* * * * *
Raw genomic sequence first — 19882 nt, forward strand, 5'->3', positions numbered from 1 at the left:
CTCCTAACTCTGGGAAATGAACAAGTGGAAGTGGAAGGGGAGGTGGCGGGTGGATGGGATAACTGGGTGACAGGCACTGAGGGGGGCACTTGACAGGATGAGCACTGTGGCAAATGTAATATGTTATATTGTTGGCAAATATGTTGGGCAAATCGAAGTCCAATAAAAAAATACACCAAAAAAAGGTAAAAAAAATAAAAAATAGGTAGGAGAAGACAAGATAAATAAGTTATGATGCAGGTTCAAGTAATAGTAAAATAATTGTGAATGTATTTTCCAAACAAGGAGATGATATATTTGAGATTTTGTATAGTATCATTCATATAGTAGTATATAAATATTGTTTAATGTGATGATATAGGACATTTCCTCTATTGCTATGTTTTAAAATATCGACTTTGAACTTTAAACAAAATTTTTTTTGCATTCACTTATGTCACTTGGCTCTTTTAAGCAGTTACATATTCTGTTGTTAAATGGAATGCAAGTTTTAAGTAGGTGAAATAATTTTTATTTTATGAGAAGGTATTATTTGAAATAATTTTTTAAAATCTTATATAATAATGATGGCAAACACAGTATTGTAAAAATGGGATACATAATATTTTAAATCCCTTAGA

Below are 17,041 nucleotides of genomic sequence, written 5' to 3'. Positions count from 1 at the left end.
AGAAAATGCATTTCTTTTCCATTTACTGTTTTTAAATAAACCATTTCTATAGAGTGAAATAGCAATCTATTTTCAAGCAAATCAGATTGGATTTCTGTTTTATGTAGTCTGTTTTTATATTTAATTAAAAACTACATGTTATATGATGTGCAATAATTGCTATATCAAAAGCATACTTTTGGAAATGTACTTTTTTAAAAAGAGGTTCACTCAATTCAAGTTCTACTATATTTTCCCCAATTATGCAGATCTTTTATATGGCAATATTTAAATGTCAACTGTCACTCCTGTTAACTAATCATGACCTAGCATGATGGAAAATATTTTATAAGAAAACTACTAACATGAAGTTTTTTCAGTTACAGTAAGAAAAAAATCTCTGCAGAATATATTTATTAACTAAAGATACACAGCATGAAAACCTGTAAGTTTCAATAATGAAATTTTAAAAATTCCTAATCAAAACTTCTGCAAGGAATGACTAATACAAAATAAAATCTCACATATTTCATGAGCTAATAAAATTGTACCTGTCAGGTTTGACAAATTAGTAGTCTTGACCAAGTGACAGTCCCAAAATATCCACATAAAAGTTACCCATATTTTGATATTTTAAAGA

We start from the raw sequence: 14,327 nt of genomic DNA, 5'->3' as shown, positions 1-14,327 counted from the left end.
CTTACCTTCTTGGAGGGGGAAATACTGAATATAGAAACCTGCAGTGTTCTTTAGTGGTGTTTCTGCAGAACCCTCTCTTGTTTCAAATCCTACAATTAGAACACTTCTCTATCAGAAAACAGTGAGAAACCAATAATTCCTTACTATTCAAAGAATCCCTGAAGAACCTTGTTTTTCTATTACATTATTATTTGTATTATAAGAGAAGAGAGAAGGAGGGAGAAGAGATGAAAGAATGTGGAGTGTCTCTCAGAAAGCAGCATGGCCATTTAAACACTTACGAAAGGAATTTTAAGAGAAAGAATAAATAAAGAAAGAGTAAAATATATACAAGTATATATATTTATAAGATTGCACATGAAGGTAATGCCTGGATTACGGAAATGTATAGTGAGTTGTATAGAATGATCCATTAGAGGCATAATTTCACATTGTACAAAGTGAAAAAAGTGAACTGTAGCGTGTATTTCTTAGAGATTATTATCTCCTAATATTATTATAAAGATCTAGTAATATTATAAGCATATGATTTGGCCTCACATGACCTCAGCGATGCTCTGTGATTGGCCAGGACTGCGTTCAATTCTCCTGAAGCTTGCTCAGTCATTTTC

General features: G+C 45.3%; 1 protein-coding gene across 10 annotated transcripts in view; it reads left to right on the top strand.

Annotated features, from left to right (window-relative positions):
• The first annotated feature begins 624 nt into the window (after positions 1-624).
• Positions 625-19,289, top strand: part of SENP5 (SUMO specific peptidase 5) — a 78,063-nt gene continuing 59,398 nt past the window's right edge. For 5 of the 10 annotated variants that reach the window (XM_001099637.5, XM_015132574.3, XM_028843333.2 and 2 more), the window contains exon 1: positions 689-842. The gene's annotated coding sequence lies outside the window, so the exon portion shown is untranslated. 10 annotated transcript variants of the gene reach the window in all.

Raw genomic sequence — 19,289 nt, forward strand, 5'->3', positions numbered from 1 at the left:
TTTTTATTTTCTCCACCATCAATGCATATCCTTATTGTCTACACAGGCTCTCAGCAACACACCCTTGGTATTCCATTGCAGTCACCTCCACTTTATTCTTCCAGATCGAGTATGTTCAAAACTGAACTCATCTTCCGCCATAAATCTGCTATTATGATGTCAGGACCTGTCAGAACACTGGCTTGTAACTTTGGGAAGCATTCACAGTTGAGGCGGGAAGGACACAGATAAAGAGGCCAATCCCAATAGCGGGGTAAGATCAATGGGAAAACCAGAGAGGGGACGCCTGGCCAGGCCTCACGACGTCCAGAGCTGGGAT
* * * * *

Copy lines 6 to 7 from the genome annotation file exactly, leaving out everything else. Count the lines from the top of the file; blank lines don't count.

CTTACCTTCTTGGAGGGGGAAATACTGAATATAGAAACCTGCAGTGTTCTTTAGTGGTGTTTCTGCAGAACCCTCTCTTGTTTCAAATCCTACAATTAGAACACTTCTCTATCAGAAAACAGTGAGAAACCAATAATTCCTTACTATTCAAAGAATCCCTGAAGAACCTTGTTTTTCTATTACATTATTATTTGTATTATAAGAGAAGAGAGAAGGAGGGAGAAGAGATGAAAGAATGTGGAGTGTCTCTCAGAAAGCAGCATGGCCATTTAAACACTTACGAAAGGAATTTTAAGAGAAAGAATAAATAAAGAAAGAGTAAAATATATACAAGTATATATATTTATAAGATTGCACATGAAGGTAATGCCTGGATTACGGAAATGTATAGTGAGTTGTATAGAATGATCCATTAGAGGCATAATTTCACATTGTACAAAGTGAAAAAAGTGAACTGTAGCGTGTATTTCTTAGAGATTATTATCTCCTAATATTATTATAAAGATCTAGTAATATTATAAGCATATGATTTGGCCTCACATGACCTCAGCGATGCTCTGTGATTGGCCAGGACTGCGTTCAATTCTCCTGAAGCTTGCTCAGTCATTTTC

General features: G+C 45.3%; 1 protein-coding gene across 10 annotated transcripts in view; it reads left to right on the top strand.